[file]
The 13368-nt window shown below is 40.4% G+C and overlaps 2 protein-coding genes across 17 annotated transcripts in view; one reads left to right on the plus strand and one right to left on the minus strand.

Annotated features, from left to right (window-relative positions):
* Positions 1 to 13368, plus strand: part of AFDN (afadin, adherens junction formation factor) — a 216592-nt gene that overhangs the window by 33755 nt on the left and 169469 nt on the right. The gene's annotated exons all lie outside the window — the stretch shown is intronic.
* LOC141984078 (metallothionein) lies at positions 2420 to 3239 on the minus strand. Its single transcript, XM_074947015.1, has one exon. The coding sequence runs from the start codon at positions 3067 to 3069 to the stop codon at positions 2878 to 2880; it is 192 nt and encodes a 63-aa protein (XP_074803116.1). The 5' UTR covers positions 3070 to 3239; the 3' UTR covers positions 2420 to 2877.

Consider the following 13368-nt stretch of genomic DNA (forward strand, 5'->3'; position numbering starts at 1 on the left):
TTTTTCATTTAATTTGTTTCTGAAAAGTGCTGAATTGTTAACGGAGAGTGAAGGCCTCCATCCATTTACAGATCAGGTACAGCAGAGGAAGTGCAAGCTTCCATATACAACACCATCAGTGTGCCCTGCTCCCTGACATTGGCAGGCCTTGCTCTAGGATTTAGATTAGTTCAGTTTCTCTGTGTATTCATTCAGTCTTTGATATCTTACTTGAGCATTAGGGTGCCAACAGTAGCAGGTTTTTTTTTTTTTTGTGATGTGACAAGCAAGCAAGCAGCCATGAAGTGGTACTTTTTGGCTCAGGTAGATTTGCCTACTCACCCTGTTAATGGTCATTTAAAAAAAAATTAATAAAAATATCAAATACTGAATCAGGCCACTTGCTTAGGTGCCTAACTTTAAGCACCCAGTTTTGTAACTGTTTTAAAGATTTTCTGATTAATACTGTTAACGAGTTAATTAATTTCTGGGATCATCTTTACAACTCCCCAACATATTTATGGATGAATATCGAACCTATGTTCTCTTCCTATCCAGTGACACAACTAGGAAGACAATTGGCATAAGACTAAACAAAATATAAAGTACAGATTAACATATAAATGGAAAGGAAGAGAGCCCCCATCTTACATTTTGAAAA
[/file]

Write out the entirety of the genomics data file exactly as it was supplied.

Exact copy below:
The 13368-nt window shown below is 40.4% G+C and overlaps 2 protein-coding genes across 17 annotated transcripts in view; one reads left to right on the plus strand and one right to left on the minus strand.

Annotated features, from left to right (window-relative positions):
* Positions 1 to 13368, plus strand: part of AFDN (afadin, adherens junction formation factor) — a 216592-nt gene that overhangs the window by 33755 nt on the left and 169469 nt on the right. The gene's annotated exons all lie outside the window — the stretch shown is intronic.
* LOC141984078 (metallothionein) lies at positions 2420 to 3239 on the minus strand. Its single transcript, XM_074947015.1, has one exon. The coding sequence runs from the start codon at positions 3067 to 3069 to the stop codon at positions 2878 to 2880; it is 192 nt and encodes a 63-aa protein (XP_074803116.1). The 5' UTR covers positions 3070 to 3239; the 3' UTR covers positions 2420 to 2877.

Consider the following 13368-nt stretch of genomic DNA (forward strand, 5'->3'; position numbering starts at 1 on the left):
TTTTTCATTTAATTTGTTTCTGAAAAGTGCTGAATTGTTAACGGAGAGTGAAGGCCTCCATCCATTTACAGATCAGGTACAGCAGAGGAAGTGCAAGCTTCCATATACAACACCATCAGTGTGCCCTGCTCCCTGACATTGGCAGGCCTTGCTCTAGGATTTAGATTAGTTCAGTTTCTCTGTGTATTCATTCAGTCTTTGATATCTTACTTGAGCATTAGGGTGCCAACAGTAGCAGGTTTTTTTTTTTTTTGTGATGTGACAAGCAAGCAAGCAGCCATGAAGTGGTACTTTTTGGCTCAGGTAGATTTGCCTACTCACCCTGTTAATGGTCATTTAAAAAAAAATTAATAAAAATATCAAATACTGAATCAGGCCACTTGCTTAGGTGCCTAACTTTAAGCACCCAGTTTTGTAACTGTTTTAAAGATTTTCTGATTAATACTGTTAACGAGTTAATTAATTTCTGGGATCATCTTTACAACTCCCCAACATATTTATGGATGAATATCGAACCTATGTTCTCTTCCTATCCAGTGACACAACTAGGAAGACAATTGGCATAAGACTAAACAAAATATAAAGTACAGATTAACATATAAATGGAAAGGAAGAGAGCCCCCATCTTACATTTTGAAAA